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EPHESIANS 3:8




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Sep 11, 2016
Preacher: Arthur Pink
Passage: 2 Timothy 3:16

The wonderful unity of the BIBLE 
attests its divine authorship

The manner in which the Bible has been produced argues against its unity. The Bible was penned on two continents, written in three languages, and its composition and compilation extended through the slow progress of sixteen centuries. The various parts of the Bible were written at different times and under the most varying circumstances. Parts of it were written in tents, deserts, cities, palaces and dungeons; in times of imminent danger and in seasons of ecstatic joy. Among its writers were judges, kings, priests, prophets, patriarchs, prime-ministers, herdsmen, scribes, soldiers, physicians and fishermen. Yet despite these varying circumstances, conditions and workmen, the Bible is one Book, behind its many parts there is an unmistakable organic unity. It contains one system of doctrine, one code of ethics, one plan of salvation and one rule of faith.

Now if forty different men were selected to-day from such varying stations and callings of life as to include clerks, rulers, politicians, judges, clergy, doctors, farm-laborers and fishermen, and each was asked to contribute a chapter for some book on theology or church-government, when their several contributions were collected and bound together, would there be any unity about them, could that book truly be said to be one book; or would not their different productions vary so much in literary value, diction and matter as to be merely a heterogenous mass, a miscellaneous collection? Yet we do not find this to be the case in connection with God's Book. Although the Bible is a volume of sixty-six Books, written by forty different men, treating of such a large variety of themes as to cover nearly the whole range of human inquiry, we find it is one Book, the Book (not the books), the Bible.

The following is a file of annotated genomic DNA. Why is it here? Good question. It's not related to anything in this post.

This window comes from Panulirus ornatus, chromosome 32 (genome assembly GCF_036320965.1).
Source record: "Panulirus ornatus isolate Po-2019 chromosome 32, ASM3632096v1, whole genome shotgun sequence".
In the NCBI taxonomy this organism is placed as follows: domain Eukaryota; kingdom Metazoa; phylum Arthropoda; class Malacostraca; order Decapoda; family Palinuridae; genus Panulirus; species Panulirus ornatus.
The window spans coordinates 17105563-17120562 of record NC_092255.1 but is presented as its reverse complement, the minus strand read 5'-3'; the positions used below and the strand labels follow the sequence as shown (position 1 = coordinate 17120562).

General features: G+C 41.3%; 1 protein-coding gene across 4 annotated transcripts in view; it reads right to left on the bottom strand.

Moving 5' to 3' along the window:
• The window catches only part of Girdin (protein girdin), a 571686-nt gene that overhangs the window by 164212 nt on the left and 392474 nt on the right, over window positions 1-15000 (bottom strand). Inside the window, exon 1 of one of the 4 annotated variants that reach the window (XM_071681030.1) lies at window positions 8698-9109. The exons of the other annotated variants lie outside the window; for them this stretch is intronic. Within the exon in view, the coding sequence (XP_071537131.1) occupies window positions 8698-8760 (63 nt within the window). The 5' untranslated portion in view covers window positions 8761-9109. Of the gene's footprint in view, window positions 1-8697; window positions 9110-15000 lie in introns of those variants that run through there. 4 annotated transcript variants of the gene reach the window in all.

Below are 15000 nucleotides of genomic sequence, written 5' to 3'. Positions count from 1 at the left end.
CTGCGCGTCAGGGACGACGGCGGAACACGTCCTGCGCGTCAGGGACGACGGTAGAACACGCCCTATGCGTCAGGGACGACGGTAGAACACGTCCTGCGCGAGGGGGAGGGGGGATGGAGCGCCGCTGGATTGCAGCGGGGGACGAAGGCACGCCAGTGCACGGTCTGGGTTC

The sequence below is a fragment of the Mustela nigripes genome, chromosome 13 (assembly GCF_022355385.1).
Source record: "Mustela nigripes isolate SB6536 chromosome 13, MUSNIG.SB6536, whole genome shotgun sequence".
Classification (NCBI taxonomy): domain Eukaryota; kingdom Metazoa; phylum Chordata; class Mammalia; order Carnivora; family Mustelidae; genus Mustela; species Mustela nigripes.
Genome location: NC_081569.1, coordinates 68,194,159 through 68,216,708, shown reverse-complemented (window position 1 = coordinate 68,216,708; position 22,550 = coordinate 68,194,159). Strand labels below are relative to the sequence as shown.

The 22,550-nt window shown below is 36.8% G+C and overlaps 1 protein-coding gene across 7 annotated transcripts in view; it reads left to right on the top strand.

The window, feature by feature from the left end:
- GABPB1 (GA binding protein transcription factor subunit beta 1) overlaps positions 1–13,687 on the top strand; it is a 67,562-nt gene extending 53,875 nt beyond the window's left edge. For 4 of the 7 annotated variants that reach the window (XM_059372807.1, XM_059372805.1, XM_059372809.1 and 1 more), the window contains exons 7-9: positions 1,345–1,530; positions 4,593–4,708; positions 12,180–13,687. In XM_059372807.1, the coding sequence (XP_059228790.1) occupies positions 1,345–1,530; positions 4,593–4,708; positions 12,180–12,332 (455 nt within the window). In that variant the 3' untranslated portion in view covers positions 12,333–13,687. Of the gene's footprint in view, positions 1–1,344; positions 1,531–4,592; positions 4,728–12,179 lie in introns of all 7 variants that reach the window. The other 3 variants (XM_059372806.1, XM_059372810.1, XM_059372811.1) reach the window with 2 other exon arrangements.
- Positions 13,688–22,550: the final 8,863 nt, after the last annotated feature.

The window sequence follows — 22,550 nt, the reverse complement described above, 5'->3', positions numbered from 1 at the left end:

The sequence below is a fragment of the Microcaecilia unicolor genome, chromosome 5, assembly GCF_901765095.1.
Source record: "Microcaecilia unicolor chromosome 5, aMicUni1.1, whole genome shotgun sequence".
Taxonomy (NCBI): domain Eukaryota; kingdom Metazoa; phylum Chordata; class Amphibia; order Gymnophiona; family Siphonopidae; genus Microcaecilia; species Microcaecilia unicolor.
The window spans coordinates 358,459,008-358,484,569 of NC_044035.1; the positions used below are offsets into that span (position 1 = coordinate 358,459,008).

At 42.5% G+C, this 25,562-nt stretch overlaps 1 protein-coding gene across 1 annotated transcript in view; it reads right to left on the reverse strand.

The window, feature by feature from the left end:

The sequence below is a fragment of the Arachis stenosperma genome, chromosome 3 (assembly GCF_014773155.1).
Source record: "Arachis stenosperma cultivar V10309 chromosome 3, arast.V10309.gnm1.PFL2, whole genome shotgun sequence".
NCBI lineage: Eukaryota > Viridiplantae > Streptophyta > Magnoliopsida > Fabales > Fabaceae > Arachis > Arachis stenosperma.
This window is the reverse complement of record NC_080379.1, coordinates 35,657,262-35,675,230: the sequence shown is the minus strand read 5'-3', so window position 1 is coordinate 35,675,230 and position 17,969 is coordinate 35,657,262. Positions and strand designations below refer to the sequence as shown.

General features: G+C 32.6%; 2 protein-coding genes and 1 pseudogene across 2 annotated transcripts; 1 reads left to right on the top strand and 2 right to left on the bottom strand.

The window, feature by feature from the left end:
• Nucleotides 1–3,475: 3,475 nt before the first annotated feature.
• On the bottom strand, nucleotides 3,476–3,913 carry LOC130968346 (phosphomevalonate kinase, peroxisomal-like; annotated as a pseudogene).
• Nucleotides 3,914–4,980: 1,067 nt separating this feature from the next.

Further; if we were to select specimens of literature from the third, fifth, tenth, fifteenth and twentieth centuries of the Christian era and were to bind them together, what unity and harmony should we find in such a collection? Human writers reflect the spirit of their own day and generation and the compositions of men living amid widely differing influences and separated by centuries of time have little or nothing in common with each other. Yet although the earliest portions of the Sacred Canon date back to at least the fifteenth century, B. C, while the writings of John were not completed till the close of the first century, A. D., nevertheless, we find a perfect harmony throughout the Scriptures from the first verse in Genesis to the last verse in Revelation. The great ethical and spiritual lessons presented in the Bible, by whoever taught, agree.

The more one really studies the Bible the more one is convinced that behind the many human mouths there is One overruling, controlling Mind. Imagine forty persons of different nationalities, possessing various degrees of musical culture visiting the organ of some cathedral and at long intervals of time, and without any collusion whatever, striking sixty-six different notes, which when combined yielded the theme of the grandest oratorio ever heard: would it not show that behind these forty different men there was one presiding mind, one great Tone Master? As we listen to some great orchestra, with its immense variety of instruments playing their different parts, but producing melody and harmony, we realize that at the back of these many musicians there is the personality and genius of the composer. And when we enter the halls of the Divine Academy and listen to the heavenly choirs singing the Song of Redemption, all in perfect accord and unison, we know that it is God Himself who has written the music and put this song into their mouths.

An excerpt from the book “The Divine Inspiration of the Bible


Tags: Bible
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